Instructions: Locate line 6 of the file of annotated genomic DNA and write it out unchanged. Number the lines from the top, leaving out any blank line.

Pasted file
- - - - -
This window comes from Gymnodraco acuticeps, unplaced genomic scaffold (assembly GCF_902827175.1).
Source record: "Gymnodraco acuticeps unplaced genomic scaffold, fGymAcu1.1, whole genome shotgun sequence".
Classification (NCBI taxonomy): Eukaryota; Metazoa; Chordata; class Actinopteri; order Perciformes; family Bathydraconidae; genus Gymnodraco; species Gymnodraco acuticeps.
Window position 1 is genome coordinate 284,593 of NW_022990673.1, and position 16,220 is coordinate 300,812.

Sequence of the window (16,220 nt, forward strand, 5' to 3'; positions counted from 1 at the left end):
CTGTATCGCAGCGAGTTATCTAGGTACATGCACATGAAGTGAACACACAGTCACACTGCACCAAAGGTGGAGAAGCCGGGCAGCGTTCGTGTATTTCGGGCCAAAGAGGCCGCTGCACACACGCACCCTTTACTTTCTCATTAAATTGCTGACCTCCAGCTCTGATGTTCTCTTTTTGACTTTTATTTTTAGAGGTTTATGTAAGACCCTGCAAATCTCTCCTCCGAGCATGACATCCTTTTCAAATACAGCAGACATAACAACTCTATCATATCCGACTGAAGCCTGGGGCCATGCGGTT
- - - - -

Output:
CTGTATCGCAGCGAGTTATCTAGGTACATGCACATGAAGTGAACACACAGTCACACTGCACCAAAGGTGGAGAAGCCGGGCAGCGTTCGTGTATTTCGGGCCAAAGAGGCCGCTGCACACACGCACCCTTTACTTTCTCATTAAATTGCTGACCTCCAGCTCTGATGTTCTCTTTTTGACTTTTATTTTTAGAGGTTTATGTAAGACCCTGCAAATCTCTCCTCCGAGCATGACATCCTTTTCAAATACAGCAGACATAACAACTCTATCATATCCGACTGAAGCCTGGGGCCATGCGGTT